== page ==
That’s Men: To understand others’ emotions, first understand your own

When the emotional side of the relationship is going badly, men feel less connected to their partners. The woman, on the other hand, feels dissatisfaction with the relationship.

When the emotional side of the relationship is going badly, men feel less connected to their partners. The woman, on the other hand, feels dissatisfaction with the relationship.

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How good are men at recognising their partners’ emotions? Actually, men are somewhat better at recognising their partners’ emotions than their own.

That’s according to a study by psychotherapist Mary Beirne who studied the emotional awareness of 46 couples, most of whom were enrolled in pre-marriage courses either with Relationships Ireland or with Accord. Results underline some interesting differences between men and women.

For men, for instance, a good relationship is about shared activities and a good social interaction, she found. For women, sharing thoughts and feelings is the key.

If women understood that about men and if men understood that about women, it seems to me that both genders would get along much better in long-term relationships.

 

Failure to communicate

She also found that when the emotional side of the relationship is going badly, men feel less connected to their partners. The woman, on the other hand, feels dissatisfaction with the relationship.

So the man might seem to her to be withdrawn emotionally, while she might seem to him to be flooding him with demands and criticism. (That, by the way, is my interpretation and not necessarily Beirne’s.)

You’ll see this playing out sometimes with couples whose relationship is in a very bad state. The man sits silently at one end of the settee, leaning away from his wife, with nothing to say. His wife leans forward, pressing her case so strongly and emotionally that he feels overwhelmed. Both are in pain and neither really understands what the other is going through. This is a fairly common scene in the counselling room. When that scenario continues for long enough and goes deep enough, the relationship is heading straight for the rocks.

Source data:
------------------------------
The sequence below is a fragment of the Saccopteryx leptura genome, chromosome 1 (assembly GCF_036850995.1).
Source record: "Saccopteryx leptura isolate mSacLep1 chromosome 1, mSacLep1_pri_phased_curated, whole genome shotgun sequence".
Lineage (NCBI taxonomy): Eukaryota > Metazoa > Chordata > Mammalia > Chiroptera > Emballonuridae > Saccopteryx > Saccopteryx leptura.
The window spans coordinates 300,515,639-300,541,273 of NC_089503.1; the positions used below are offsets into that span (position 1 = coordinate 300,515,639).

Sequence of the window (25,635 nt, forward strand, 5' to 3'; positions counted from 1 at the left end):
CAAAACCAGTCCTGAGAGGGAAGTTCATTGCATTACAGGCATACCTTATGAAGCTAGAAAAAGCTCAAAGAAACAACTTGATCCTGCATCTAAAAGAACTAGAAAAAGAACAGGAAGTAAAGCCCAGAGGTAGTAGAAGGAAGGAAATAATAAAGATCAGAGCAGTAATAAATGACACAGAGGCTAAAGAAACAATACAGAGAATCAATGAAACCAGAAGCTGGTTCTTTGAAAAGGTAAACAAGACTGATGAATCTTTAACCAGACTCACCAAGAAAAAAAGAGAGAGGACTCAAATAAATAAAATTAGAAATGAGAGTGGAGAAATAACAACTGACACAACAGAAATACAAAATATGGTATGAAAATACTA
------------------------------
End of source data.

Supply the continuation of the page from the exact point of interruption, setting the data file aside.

I think it’s really important for men and women to recognise that each has a different style: for example, that engaging in activities together (the men’s preference) and expressing emotions (the women’s preference) are equally valid ways of expressing one’s commitment to a relationship. Each needs to respect the other’s style.

 

Know yourself

Most importantly though – if Beirne is right, and I think she might be – is that instead of each person trying so hard to change the other, or to avoid being changed by the other, each should try to understand themselves and especially how they handle emotions.

 

In other words, getting good at understanding emotions in a relationship doesn’t involve studying the other person. It involves studying yourself. That makes sense, although we often forget it: your own emotions, after all, are the only ones you can really experience.

You can broaden this out further: if you want to know how you’re going to handle relationships with other people, look at the relationship you have with yourself. That’s the one to work on. People who are angry with themselves are angry with others. Those who are kind to themselves tend to be kind to others. People who are mean to themselves can be fiercely mean to other people.

So looking at your own relationship with yourself is more beneficial for a couple than “working” on your partner. That can be hard to accept, given that we live in an era in which we are beset with the silly notion that each partner should be accomplished at meeting all the needs of the other.

Emotional awareness, as the name implies, means that you can recognise your own emotions and the emotions of other people. Sounds pretty obvious when you say it like that, but you’d be surprised at how many people are really bad at recognising emotions.

If you want to get good at recognising and understanding emotions, especially in a relationship that matters to you, then whether you’re a man or a woman, spend more time looking into the emotional mirror. And that will do more for the health of relationships, at least of those that can and should be saved, than all the fighting in the world.

Beirne’s report on her study appears in the winter edition of Éisteach, the quarterly journal of the Irish Association for Counselling and Psychotherapy.

Padraig O’Morain is a counsellor accredited by the Irish Association for Counselling and Psychotherapy. His latest book is Mindfulness on the Go. His mindfulness newsletter is free by email. pomorain@yahoo.com

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